Alternative approach to multiple regression analysis

Another way of determining whether a regression model is a good fit is to look at whether the population multiple correlation coefficient R between y and ŷ is zero (the null hypothesis). As noted in Multiple Correlation a sample’s adjusted R is an unbiased estimate of the population R. Instead of R, we generally test R2, and use the following property, which is an extension of Theorem 1 of One Sample Testing of Correlation.

Property 1: If the population R = 0, then

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Observation: If k = 1, then

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is equivalent to Theorem 1 of One Sample Testing of Correlation (by Property 1 of F Distribution).

Example 1: Show that the regression model in Example 2 of Multiple Regression Analysis is a good fit by using Property 1.

We test the null hypothesis H0: R = 0 (see Figure 1).

Regression F-test Excel

Figure 1 – F-test of data in Example 1 using Property 1

As we can see from the above analysis, we reject the null hypothesis, and conclude that the fit of the regression model with the data is not due simply to chance.

6 Responses to Alternative approach to multiple regression analysis

  1. himateja says:

    hi,
    we have data set regarding the cpu,s and attributes are like clock speed ,memory,cache and performance and we like to predict how performance depend on the memory,clock speed,cache attributes using linear regression or non linear regression and estimate the performances if other attributes are given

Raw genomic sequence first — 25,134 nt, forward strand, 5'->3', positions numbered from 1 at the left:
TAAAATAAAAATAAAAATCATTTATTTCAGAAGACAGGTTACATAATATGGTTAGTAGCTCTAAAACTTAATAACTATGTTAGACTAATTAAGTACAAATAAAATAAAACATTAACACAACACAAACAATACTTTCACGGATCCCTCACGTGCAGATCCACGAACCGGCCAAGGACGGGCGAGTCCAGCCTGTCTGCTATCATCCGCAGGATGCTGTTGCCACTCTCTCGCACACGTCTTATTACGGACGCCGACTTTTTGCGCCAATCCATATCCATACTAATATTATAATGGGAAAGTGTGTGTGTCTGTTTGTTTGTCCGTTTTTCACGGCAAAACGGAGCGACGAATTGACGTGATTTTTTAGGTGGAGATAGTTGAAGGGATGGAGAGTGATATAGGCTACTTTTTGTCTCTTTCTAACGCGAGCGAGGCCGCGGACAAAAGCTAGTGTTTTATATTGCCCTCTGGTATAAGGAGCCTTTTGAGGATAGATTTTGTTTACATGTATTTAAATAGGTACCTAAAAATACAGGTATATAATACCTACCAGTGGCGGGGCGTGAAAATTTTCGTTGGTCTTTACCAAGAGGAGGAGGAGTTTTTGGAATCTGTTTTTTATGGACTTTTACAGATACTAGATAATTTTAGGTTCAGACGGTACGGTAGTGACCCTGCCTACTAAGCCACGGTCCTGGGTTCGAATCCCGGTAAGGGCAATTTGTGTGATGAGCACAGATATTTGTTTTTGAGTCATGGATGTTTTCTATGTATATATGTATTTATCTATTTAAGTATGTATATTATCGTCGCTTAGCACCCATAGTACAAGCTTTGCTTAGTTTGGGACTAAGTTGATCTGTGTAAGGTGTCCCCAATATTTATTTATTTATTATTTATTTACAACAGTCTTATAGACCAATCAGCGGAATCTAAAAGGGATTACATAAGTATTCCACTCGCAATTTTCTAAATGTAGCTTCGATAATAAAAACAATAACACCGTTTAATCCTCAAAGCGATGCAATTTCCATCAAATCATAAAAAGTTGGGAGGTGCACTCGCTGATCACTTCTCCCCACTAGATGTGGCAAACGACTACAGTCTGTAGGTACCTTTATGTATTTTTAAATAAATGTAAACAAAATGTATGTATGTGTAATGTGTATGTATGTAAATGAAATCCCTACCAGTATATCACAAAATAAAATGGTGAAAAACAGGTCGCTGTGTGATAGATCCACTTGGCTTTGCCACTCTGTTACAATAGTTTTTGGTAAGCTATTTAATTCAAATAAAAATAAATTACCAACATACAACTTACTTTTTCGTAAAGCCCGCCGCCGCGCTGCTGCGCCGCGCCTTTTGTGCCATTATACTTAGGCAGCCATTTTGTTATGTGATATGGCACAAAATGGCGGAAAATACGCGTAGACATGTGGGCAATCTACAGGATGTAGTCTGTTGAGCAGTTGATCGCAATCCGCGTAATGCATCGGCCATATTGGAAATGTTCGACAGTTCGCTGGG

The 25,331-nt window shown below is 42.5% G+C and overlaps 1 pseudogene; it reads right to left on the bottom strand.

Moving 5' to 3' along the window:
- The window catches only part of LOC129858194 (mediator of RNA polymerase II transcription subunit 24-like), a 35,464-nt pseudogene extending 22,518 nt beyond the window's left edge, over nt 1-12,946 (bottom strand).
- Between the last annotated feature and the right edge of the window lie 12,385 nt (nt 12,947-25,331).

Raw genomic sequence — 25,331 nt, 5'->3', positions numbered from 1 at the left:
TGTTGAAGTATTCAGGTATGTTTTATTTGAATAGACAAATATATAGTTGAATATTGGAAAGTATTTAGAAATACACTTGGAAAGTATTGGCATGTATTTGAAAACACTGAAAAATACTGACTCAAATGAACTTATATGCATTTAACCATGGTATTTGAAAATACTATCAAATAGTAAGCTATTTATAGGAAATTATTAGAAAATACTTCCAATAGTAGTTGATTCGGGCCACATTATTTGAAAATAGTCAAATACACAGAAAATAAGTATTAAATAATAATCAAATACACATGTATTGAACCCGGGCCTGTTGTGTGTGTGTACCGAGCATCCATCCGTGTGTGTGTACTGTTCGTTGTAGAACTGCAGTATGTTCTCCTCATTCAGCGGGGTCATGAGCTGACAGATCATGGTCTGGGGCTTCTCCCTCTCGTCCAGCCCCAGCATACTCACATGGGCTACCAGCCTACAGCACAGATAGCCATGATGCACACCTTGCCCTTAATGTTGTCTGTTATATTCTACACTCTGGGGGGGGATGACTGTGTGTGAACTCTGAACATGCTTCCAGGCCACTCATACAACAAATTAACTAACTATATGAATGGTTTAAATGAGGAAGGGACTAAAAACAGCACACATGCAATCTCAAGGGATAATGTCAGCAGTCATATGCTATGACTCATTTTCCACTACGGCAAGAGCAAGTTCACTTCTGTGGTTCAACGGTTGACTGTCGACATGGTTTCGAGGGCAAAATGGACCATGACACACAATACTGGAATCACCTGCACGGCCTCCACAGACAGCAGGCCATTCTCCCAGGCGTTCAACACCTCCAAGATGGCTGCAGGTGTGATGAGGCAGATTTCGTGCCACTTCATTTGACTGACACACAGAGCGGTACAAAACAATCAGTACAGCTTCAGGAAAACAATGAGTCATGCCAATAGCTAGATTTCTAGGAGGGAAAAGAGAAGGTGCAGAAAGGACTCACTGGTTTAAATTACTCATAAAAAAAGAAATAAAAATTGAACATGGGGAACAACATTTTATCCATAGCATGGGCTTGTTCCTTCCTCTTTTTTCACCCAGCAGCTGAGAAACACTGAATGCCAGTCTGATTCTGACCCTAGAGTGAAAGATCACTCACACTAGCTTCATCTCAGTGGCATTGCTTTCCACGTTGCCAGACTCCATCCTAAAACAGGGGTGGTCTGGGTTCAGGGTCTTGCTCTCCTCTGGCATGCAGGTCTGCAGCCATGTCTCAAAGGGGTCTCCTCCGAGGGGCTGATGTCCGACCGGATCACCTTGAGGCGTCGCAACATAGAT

can u help which method will be better and how to approach it

    • Charles says:

      Hello,
      This really depends on a number of factors, most importantly (1) any theoretical or domain-related reasons for preferring one over the other and (2) the nature of the data. Without more information, I am unable to comment further.
      Charles

  2. Your articles are wonderful.
    sir
    Is there any test – to test the coefficients b1,b2,…bk in the multiple regression model for fit their population coefficients

    • Charles says:

      Grandhi,
      The usual test is t = (bi-βi)/se ~ T(n-k-1) where βi is the known or hypothesized population coefficient, n = the sample size, k = # of parameters and se is the standard error for bi.
      Charles

  3. randolf says:

    what does it mean, the df,ss,ms,f,and significance f?

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